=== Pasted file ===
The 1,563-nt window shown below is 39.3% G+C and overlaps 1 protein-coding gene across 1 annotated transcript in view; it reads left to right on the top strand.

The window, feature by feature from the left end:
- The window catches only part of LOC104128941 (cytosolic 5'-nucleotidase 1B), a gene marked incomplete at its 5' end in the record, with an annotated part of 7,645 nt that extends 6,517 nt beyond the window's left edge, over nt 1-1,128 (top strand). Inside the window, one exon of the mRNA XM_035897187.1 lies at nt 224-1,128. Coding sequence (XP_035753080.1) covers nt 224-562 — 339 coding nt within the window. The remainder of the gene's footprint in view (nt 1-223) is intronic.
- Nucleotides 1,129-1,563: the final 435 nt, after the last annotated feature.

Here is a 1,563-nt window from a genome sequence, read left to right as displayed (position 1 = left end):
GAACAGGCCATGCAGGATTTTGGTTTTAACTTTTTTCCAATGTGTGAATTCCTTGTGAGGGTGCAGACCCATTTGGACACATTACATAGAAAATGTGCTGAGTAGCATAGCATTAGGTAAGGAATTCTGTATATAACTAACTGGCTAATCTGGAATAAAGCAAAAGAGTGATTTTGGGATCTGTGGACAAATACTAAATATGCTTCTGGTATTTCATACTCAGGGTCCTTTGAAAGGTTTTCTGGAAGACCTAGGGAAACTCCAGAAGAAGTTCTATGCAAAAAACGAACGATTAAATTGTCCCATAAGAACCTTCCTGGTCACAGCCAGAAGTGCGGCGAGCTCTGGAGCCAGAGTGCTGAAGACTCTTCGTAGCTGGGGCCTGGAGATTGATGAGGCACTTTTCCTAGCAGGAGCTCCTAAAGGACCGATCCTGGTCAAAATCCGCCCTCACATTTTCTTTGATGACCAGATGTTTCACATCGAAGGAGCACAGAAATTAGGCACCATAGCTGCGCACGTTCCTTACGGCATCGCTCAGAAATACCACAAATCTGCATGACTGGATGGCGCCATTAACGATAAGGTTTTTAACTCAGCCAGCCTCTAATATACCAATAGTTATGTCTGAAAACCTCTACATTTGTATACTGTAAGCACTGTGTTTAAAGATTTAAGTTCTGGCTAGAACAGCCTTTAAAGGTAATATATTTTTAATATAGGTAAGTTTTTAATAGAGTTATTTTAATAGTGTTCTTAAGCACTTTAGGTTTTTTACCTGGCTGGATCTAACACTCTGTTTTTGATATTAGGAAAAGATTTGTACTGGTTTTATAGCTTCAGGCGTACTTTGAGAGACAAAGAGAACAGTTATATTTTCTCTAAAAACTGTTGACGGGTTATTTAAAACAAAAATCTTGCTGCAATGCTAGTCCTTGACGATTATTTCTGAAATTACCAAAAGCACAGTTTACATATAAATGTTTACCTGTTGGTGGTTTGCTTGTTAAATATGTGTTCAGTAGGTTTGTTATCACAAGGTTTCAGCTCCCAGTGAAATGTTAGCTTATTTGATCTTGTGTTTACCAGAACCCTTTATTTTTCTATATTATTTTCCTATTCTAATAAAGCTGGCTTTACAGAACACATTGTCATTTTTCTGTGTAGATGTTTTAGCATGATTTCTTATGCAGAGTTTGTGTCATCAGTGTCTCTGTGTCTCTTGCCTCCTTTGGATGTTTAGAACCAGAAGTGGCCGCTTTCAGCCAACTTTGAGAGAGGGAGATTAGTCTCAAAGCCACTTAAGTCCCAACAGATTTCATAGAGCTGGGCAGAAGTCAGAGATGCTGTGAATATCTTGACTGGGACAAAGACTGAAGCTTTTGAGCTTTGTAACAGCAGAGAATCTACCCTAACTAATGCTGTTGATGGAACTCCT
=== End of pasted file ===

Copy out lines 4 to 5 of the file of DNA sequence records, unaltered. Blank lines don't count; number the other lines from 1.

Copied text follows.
- Nucleotides 1,129-1,563: the final 435 nt, after the last annotated feature.

Here is a 1,563-nt window from a genome sequence, read left to right as displayed (position 1 = left end):